At 10:53 AM 11/7/2002 -0500, you wrote:
>I am interested in getting information on Antivirus Software, that offers
>the most protection at a reasonable price.
I believe you already have most everything at your disposal that
you need for antivirus protection. I'll explain a little more
>We run a wide variety of e-mail clients, and because there is no
>antivirus filtering on the SMTP pilot server, we encounter a lot of infected
>e-mail attachments. Additionally some of my users get 25-50 spam messages
>a day. It does not appear as if there is any filtering going on at the
>SMTP server for virus or for spam, so what is one to do?
What I have done is setup a secondary mail server, and have
user accounts setup on this machine where they check their mail.
Those users can then set their pilot account to forward to the
new mail server.
The mail server uses SpamAssassin to tag possible SPAM
based on content analysis of the received email.
The end-user can easily set filters on their mail client
to automatically drop all tagged messages into a SPAM
folder for them to review on their own time. This secondary
server also does virus checking at the MTA level before
it makes it to the users inbox.
Depending on the resources available to you, this might not be
a realistic option, or it may be overkill. However, I've found this
solution to work great for eliminating 99.9% of the SPAM and viruses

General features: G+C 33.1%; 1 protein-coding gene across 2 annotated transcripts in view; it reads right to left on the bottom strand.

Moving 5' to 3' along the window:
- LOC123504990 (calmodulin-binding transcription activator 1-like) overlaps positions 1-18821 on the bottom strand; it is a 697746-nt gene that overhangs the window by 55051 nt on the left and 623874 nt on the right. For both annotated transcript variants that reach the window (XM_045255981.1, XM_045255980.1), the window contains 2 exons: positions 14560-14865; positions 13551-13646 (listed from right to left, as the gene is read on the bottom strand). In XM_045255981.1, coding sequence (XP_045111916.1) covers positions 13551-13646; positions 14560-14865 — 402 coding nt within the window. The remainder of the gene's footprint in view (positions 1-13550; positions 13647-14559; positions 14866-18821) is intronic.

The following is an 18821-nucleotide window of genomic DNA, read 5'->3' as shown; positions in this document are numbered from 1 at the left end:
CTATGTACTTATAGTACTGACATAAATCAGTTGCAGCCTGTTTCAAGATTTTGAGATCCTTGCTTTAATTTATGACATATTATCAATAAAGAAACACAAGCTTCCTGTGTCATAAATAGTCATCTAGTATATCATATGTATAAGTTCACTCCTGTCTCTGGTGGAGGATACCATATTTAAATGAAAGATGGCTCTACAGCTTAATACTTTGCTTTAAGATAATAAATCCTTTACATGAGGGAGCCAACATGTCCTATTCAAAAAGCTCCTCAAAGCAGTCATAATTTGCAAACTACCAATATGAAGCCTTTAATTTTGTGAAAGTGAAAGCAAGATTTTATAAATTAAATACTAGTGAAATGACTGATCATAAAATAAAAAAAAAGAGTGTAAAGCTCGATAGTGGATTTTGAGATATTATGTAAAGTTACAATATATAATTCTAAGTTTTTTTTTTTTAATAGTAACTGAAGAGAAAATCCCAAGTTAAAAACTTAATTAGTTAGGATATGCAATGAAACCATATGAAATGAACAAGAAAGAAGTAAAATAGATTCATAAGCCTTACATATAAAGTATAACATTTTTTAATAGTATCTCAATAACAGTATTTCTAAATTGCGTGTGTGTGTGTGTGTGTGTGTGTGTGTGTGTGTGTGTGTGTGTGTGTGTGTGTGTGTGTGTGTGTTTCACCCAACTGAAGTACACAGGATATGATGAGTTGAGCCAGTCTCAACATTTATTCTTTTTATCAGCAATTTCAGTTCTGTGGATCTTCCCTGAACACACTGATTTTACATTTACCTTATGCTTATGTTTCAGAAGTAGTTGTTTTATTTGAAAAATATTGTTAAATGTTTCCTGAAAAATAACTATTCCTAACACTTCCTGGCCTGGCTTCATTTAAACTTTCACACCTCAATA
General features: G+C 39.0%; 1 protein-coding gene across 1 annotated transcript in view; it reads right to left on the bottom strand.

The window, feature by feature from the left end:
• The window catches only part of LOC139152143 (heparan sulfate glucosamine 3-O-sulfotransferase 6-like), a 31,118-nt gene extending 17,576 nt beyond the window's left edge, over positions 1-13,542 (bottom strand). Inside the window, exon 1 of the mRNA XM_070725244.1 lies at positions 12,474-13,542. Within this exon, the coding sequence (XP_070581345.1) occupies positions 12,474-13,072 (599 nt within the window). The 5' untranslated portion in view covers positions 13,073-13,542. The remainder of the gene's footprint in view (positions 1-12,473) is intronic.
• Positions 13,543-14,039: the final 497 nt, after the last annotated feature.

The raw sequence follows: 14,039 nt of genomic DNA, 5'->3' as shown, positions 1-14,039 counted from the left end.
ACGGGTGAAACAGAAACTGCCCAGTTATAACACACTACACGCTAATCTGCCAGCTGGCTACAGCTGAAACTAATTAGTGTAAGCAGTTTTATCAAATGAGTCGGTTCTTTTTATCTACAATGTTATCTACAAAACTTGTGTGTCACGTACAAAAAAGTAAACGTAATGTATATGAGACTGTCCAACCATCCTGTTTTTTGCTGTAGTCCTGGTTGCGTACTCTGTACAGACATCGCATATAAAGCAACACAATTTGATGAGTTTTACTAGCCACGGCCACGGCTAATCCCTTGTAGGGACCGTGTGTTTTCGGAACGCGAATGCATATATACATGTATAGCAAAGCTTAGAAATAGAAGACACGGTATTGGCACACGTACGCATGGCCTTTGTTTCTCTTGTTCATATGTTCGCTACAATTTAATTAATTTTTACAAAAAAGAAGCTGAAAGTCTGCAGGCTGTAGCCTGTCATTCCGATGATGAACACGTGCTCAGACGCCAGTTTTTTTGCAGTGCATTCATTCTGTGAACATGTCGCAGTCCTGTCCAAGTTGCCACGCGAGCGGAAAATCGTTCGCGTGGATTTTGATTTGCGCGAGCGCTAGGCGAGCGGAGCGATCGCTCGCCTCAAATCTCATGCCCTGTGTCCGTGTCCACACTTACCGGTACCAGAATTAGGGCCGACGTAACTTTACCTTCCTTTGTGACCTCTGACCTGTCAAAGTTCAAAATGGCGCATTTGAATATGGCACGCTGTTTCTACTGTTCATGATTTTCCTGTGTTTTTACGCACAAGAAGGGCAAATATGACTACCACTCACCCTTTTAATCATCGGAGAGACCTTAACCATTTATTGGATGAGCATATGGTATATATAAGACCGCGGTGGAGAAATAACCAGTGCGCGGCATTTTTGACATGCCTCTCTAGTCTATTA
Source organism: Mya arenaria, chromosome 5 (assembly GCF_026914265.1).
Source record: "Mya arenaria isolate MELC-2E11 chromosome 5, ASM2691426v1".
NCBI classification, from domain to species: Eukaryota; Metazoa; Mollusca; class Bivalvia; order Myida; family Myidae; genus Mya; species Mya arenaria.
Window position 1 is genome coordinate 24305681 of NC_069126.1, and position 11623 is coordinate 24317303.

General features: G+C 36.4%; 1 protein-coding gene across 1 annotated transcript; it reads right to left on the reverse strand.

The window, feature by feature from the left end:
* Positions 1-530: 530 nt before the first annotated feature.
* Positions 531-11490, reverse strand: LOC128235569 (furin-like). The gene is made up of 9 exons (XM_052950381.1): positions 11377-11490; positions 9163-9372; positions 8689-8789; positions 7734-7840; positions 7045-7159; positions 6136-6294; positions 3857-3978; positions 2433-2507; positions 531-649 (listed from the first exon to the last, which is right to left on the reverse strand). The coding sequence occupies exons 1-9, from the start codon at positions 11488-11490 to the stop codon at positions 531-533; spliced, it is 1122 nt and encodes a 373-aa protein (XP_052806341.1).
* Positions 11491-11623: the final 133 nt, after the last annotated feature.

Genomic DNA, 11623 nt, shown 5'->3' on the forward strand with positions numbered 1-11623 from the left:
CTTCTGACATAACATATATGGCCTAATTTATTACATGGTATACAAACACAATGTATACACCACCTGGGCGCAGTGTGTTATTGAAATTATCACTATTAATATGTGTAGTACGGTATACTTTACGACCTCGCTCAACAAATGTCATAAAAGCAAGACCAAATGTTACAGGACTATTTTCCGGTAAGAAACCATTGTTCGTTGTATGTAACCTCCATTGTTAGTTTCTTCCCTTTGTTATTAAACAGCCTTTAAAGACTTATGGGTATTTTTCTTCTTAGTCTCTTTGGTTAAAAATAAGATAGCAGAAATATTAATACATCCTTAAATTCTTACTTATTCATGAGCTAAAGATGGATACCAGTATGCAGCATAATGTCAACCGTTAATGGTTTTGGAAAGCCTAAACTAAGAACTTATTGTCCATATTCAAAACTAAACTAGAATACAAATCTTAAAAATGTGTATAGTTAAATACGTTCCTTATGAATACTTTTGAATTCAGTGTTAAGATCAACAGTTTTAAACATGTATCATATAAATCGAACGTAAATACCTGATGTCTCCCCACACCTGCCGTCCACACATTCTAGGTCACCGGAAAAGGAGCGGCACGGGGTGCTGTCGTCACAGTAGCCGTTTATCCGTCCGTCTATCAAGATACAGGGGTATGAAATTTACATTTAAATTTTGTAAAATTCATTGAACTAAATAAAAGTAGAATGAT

from ever making it into my inbox.
If MSU won't provide the tools to address the problems for whatever
reasons they may have, users end up with the responsibility to
try to manage these problems on their own. It can become quite
a hassle for people who have actively used their pilot accounts
for many years.
>The university is offering Corporate Edition which is basically a
>Local file system AV system, on the other hand AV 2002 and AV 2003
>scan incoming emails for most POP3 mail clients.
NAV Corporate Edition is a full-featured antivirus program,
but the interface is scaled down because it is meant to be
centrally managed through Symantec's System Control Center.
It provides filesystem and realtime protection just like the
other antivirus programs do, and it also covers network shares.
You can set it to update the virus definitions on a daily basis,
and anything you download in your email would automatically be
checked for viruses before it could be executed.
However, as Mel stated, that licence is set to expire
on December 31, 2002. (At least for the version provided
to the students.) I'm uncertain if this will mean the end
of the availability of virus updates or not.
>(NIS) Norton Internet Security 2002, and 2003 offer AV 2002 and 2003
>respectively, Might this be worthwhile to purchase this to get the AV
>protection, and the Personal firewall, and spam alert with NIS 2003 or is
>this over doing it?
If you have only a couple of standalone PC systems, this may be
a good option for you. Aside from the non-intuitive interface that
Symantec is known for, the product seems to do it's job well.
I would suggest seeing if you can get your hands on the System
Control Center and continue to use the corp. edition if you
want to centrally manage all of the virus definitions and
policies for the workstations you're responsible for.
That's my two cents..